SAN MARCOS, Texas — A slippery thief has sparked a Texas-sized mystery after making off with a colony of highly-endangered salamanders from a government breeding colony.
The Center for Biological Diversity recently announced a $20,000 reward for information leading to the return of the 253 Texas blind salamanders and 110 San Marcos salamanders that went missing from the San Marcos Aquatic Resources Center in November.
With no surveillance video available, investigators have been left with almost no clues and researchers at the U.S. Fish and Wildlife Service-run center are baffled by what the motive could have been.
“Losing hundreds of these amazing salamanders is a terrible blow to their conservation,” said Collette Adkins, an attorney and biologist with the center. “The San Marcos facility served as a ‘Noah’s Ark’ that could preserve the fragile salamanders if they went extinct in the wild. The tragic loss of these animals threatens their very existence.”
The salamanders are native to the Edwards Aquifer region in the area of San Antonio and exist only in a small system of isolated, underground waterways. They are highly vulnerable to pollution, so the Fish and Wildlife Service maintained a backup colony at the center in case the salamanders were to get wiped out in the wild.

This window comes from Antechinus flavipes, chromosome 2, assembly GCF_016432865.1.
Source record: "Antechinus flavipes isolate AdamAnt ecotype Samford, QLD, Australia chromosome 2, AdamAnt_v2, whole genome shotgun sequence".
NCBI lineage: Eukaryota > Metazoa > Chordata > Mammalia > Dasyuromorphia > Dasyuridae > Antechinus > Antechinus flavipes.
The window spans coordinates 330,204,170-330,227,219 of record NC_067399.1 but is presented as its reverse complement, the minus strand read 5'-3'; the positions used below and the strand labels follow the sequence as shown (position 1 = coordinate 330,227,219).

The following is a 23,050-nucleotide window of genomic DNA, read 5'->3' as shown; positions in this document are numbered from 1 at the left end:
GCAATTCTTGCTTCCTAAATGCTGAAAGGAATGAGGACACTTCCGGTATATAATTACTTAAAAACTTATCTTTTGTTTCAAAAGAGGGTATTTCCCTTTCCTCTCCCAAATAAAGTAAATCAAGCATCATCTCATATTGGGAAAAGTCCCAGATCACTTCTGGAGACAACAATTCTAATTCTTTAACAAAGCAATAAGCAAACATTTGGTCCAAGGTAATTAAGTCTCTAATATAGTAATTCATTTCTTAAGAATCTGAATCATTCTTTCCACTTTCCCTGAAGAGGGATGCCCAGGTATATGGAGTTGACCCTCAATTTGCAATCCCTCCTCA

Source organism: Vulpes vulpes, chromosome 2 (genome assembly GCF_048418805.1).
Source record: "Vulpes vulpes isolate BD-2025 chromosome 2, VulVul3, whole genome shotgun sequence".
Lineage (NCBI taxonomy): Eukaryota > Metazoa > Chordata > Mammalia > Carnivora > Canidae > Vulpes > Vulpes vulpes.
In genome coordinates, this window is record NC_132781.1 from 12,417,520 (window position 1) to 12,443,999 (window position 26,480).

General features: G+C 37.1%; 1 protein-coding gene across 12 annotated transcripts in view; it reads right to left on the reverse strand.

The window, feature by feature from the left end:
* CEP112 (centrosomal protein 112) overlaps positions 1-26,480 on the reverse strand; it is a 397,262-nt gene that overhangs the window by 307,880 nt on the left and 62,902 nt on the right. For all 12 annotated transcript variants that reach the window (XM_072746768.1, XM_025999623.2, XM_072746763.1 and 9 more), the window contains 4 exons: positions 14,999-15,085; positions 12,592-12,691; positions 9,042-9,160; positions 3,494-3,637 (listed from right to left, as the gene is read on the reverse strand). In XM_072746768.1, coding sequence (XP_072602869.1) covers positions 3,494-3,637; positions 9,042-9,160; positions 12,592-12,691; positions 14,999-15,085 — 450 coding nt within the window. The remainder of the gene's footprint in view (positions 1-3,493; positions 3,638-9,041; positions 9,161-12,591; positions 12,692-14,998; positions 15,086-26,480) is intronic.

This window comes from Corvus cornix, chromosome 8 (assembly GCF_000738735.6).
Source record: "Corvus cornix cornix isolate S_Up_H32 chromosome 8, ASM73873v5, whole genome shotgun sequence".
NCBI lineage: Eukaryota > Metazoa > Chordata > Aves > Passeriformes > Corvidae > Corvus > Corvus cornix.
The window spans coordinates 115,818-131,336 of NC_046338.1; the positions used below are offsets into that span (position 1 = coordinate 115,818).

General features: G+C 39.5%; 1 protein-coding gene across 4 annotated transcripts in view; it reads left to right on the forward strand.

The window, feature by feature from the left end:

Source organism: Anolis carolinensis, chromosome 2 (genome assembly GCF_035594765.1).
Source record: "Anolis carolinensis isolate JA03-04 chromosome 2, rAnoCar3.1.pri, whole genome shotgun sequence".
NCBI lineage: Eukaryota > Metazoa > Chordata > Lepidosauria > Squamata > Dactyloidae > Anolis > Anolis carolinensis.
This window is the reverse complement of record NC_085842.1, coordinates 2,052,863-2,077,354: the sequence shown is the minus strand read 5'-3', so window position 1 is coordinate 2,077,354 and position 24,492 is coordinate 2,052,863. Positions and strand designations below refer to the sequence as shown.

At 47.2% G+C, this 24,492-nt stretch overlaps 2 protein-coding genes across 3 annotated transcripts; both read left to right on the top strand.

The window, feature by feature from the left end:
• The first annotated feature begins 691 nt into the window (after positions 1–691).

The San Marcos salamander received protection under the Endangered Species Act in 1980. The Texas blind salamander, a pale and eyeless amphibian, has been protected since 1967.
“Someone out there knows who did this, and I really hope they’ll step forward and help secure justice for these animals,” Adkins said.
Anyone with information is asked to contact the Fish and Wildlife Service’s San Antonio Office of Law Enforcement at (210) 681-8419 or Operation Game Thief at 1-800-792-GAME (4263).